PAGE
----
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Ford takes Jose Cuervo shot

Double shot: A material made from tequila production waste could reduce both landfill and Ford’s petrochemical dependence.

Jose Cuervo and Ford explore environmentally spirited composite materials


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22 Jul 2016

FORD has clinked glasses and licked salt with Mexican spirits producer Jose Cuervo to explore the potential of a ‘bioplastic’ composite material made using a waste product from the tequila manufacturing industry.

The research is part of the car-maker’s strategy to reduce its dependence on petrochemicals and non-renewable resources, by developing materials made from natural ingredients that have little or no impact on the environment.

The central part of Jose Cuervo tequila production process pulverises the core of the blue agave plant to release fermentation sugars, leaving a strong cellulose fibre waste material that has the potential to reinforce resin like synthetic carbon or glass fibres.

Unlike some other natural raw materials that are grown specifically for use in materials manufacture, the bi-product from the tequila industry is a waste product and would otherwise end up as compost.

Ford is considering the material as a plastics substitute and if suitable, the product would reduce the amount of oil-dependant components in its vehicles while cutting the amount of organic waste material being land-filled by the tequila producer.

If successful, the new material will be added to the growing catalogue of sustainable materials currently used by the Blue Oval, which reads like a hipster’s shopping list, with soy foam, castor oil, wheat straw, kenaf fibre, cellulose, wood, coconut fibre and rice hulls all used in various models.

Like any fibre composite material, the agave strands are bonded together with a resin or plastic creating a durable synthetic material alternative, and in addition to the high-tensile strength of the fibres, the material is also lighter than some man-made products.

With a cumulative reduction of vehicle weight, the agave products could contribute to an overall improvement to fuel economy as well as the benefits to handling and performance that come with lower kerb mass.

Ford is also investigating the material’s ability to resist heat and fire, which could extend the number of applications in automotive as well as other industries.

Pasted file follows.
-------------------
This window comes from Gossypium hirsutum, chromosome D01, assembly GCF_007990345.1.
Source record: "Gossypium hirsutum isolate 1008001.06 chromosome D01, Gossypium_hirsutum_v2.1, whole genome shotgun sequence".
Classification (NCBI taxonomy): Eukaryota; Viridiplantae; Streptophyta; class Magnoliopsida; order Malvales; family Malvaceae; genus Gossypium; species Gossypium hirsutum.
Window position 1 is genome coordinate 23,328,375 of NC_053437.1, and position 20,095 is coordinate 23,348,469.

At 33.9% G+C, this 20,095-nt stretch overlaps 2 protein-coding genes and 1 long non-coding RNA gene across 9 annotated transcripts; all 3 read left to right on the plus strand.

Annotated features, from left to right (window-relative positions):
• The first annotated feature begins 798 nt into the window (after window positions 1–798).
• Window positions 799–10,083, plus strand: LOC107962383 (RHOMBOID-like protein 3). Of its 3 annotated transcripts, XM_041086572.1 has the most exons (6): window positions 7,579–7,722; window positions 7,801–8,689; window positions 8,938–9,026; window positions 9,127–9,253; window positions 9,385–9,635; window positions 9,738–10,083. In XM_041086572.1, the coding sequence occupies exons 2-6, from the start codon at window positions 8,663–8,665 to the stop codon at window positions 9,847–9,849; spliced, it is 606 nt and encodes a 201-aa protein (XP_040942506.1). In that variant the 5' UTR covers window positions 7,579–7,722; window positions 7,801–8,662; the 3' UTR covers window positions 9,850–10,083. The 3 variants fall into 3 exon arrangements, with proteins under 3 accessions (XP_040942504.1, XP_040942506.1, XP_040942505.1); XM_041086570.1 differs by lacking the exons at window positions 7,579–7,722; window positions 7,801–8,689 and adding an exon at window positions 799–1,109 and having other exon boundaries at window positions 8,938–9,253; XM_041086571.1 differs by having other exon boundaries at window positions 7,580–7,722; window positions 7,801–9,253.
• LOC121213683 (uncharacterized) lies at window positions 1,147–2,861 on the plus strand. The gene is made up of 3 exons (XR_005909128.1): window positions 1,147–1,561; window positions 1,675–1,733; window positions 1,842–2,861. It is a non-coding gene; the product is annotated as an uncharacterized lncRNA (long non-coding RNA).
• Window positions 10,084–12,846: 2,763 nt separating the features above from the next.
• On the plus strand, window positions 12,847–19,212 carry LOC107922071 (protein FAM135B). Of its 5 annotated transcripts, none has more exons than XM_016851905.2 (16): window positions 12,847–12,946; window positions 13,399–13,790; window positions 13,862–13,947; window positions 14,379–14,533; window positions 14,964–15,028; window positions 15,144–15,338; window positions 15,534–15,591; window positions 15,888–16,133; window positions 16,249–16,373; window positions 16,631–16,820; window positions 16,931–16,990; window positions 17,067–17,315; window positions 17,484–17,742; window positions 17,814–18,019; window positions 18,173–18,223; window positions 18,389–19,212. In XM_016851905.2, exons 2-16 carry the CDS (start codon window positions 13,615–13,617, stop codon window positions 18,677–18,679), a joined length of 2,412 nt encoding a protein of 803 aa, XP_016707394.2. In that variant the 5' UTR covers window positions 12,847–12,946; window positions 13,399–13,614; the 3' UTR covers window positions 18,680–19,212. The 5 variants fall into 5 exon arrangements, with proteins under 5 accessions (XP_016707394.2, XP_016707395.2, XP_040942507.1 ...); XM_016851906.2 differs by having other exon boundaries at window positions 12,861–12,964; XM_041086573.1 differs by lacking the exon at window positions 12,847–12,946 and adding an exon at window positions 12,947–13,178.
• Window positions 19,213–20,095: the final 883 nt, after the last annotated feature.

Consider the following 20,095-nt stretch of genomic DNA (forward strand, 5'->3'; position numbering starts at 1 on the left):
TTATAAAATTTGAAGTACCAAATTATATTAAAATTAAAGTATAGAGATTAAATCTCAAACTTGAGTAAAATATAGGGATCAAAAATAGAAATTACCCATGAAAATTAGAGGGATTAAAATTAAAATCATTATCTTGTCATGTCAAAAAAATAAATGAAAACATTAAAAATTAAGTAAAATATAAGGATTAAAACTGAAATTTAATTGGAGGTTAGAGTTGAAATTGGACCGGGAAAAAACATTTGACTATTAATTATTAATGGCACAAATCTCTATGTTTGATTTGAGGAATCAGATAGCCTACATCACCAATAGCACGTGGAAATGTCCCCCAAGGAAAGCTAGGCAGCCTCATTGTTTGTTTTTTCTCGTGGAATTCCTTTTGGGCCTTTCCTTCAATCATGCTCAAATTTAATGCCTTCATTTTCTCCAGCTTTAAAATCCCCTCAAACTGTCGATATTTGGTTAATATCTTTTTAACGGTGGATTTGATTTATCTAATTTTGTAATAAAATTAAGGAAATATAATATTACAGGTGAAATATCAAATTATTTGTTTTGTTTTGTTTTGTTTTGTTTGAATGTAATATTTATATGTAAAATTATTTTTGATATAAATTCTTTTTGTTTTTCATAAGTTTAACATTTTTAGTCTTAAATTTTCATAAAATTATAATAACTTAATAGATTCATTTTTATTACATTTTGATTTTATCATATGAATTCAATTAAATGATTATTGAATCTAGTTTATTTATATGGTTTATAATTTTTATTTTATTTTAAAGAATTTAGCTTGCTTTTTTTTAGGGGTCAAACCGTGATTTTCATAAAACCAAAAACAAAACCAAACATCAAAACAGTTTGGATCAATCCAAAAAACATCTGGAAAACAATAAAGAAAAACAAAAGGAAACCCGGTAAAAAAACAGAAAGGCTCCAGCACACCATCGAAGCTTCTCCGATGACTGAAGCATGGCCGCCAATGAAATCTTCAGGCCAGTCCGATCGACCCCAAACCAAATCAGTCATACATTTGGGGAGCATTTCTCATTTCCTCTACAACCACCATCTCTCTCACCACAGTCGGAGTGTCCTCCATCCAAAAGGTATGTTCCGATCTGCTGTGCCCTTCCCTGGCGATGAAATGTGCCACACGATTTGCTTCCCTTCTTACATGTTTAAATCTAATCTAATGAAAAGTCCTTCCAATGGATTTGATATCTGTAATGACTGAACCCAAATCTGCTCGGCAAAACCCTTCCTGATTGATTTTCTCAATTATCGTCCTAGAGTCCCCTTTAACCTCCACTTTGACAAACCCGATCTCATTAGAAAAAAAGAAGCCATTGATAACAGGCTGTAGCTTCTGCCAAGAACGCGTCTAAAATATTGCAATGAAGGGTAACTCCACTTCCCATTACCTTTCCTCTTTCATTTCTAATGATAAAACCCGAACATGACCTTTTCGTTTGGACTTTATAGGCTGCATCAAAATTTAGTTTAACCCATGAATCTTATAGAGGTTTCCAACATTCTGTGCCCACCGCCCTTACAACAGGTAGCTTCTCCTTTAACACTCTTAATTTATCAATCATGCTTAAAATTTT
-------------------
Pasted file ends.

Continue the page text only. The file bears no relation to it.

The car-maker already uses natural fibre composites to produce interior parts such as door trims, and the new material is being considered for a wide range of components including wiring harness guttering, air ducts and storage bins.

With a natural randomness to the agave fibres, it is unlikely the more environmentally friendly composite will offer an alternative to extremely uniform and consistent carbon-fibres any time soon, but the technology is in infant stages of development and could hold great potential says Ford.

“There are about 400 pounds (181kg) of plastic on a typical car,” said Ford sustainability research department senior technical leader Debbie Mielewksi.

“Our job is to find the right place for a green composite like this to help our impact on the planet. It is work that I’m really proud of, and it could have broad impact across numerous industries.”

Natural composite materials are not new to the automotive world and have been used by a number of manufacturers, but while most have hidden the material under a veneer of synthetics, Ford mentions the agave material’s “aesthetic qualities”.

The company could therefore follow BMW’s lead and exploit the way the products look in the same way the German brand did with the i3’s dashboard and door trims.

In May this year, Ford announced that it was conducting research into a range of new foams and plastics that not only depend on fewer petrochemicals but also lock up carbon, reducing the company’s carbon footprint.

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